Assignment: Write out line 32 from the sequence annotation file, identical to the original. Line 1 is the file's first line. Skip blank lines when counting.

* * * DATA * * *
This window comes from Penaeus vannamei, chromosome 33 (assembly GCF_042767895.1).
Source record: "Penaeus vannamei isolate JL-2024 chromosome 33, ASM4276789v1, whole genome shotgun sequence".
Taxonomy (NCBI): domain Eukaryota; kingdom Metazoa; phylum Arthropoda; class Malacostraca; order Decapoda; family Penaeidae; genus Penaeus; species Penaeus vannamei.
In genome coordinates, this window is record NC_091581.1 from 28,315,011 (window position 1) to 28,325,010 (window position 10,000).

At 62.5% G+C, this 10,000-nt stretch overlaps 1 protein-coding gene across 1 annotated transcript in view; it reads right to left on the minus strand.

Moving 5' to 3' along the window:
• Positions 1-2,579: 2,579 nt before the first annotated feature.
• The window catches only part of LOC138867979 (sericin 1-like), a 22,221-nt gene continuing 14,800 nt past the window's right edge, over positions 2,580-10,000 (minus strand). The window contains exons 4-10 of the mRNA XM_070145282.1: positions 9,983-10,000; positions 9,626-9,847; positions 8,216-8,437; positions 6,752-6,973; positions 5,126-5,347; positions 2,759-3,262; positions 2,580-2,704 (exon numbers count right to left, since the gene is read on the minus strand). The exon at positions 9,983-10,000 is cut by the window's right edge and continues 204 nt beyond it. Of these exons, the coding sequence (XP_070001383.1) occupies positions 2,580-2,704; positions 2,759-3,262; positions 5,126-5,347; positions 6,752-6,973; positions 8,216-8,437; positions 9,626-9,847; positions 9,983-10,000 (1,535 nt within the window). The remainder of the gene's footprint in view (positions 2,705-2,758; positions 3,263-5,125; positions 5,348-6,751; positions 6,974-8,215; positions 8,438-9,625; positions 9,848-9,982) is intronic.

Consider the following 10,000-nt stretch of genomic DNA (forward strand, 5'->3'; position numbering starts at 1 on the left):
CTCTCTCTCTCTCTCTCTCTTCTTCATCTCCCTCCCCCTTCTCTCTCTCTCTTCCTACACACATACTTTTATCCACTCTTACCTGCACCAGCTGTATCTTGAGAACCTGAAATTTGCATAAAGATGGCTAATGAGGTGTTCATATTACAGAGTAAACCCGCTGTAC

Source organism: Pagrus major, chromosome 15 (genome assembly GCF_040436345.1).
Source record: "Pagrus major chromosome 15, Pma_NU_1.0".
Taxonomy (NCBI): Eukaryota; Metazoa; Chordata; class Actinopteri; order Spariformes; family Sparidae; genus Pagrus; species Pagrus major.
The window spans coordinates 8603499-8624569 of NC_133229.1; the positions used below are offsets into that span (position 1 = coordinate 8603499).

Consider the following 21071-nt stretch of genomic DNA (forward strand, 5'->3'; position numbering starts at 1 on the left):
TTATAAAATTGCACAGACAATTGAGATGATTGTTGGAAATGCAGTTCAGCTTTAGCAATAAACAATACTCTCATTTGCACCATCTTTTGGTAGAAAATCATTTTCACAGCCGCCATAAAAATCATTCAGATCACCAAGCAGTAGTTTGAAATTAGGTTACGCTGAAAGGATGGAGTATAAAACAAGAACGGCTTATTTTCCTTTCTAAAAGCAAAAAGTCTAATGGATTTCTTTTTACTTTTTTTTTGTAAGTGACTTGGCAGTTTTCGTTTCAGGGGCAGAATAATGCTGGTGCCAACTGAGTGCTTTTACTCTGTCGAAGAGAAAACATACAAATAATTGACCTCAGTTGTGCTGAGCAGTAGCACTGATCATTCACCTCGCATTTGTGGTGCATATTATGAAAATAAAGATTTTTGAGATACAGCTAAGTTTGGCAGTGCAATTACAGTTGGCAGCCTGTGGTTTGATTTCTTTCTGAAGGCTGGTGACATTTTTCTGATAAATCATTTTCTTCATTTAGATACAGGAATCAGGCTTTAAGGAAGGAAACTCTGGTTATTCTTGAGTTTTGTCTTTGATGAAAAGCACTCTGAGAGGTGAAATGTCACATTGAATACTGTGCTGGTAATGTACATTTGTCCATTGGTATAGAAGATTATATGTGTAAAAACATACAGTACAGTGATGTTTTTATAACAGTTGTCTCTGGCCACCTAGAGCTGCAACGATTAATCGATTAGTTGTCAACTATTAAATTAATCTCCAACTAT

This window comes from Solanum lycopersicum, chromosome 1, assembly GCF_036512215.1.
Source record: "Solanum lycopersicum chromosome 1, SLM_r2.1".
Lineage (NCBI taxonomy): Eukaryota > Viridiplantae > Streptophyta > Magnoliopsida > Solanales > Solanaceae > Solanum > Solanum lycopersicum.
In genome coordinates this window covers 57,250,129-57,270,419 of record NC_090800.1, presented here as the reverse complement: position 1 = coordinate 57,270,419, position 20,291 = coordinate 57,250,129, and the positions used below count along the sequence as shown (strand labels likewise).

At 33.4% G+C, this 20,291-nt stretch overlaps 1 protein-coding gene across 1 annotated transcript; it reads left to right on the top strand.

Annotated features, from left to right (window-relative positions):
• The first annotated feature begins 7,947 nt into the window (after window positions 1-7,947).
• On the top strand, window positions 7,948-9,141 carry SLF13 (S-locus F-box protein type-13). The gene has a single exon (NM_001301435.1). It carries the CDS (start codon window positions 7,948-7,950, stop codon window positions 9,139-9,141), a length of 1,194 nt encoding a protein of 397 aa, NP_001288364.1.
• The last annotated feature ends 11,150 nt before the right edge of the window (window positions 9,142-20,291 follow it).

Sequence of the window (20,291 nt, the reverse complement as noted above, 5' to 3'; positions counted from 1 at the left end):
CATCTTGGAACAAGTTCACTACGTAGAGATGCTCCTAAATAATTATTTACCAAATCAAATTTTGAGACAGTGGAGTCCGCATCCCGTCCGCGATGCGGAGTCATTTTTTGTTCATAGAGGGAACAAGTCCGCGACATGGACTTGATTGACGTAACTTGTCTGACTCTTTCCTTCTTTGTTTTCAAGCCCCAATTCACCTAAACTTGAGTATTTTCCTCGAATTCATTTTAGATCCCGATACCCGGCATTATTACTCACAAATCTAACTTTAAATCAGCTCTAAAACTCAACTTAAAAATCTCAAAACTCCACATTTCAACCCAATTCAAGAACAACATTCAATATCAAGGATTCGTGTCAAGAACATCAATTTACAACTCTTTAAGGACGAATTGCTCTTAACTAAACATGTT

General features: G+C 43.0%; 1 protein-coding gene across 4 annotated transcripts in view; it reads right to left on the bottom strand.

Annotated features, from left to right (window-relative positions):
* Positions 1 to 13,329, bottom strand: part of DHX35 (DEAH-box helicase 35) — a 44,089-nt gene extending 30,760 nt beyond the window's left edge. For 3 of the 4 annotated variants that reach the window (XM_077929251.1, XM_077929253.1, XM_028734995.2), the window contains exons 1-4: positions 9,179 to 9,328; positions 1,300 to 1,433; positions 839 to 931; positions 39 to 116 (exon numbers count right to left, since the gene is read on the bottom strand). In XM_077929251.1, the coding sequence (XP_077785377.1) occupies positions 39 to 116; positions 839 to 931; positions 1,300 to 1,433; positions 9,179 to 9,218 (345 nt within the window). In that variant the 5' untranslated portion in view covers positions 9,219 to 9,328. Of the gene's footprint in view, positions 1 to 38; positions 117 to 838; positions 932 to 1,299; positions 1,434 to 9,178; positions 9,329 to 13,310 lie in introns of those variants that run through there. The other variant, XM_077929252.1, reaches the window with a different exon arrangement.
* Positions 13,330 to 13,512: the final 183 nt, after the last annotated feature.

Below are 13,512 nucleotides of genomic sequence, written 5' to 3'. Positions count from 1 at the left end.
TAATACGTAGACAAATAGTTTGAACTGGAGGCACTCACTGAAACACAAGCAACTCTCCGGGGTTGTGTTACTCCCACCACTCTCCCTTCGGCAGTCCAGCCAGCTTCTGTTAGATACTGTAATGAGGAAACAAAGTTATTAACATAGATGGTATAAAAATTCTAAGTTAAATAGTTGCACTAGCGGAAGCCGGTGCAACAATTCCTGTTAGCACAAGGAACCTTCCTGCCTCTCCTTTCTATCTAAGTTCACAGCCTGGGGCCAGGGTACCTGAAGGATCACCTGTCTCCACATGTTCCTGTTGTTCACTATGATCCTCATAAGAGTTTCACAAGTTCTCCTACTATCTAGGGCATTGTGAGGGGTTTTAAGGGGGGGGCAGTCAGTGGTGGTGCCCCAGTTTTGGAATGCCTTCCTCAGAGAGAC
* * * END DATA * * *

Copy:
Below are 13,512 nucleotides of genomic sequence, written 5' to 3'. Positions count from 1 at the left end.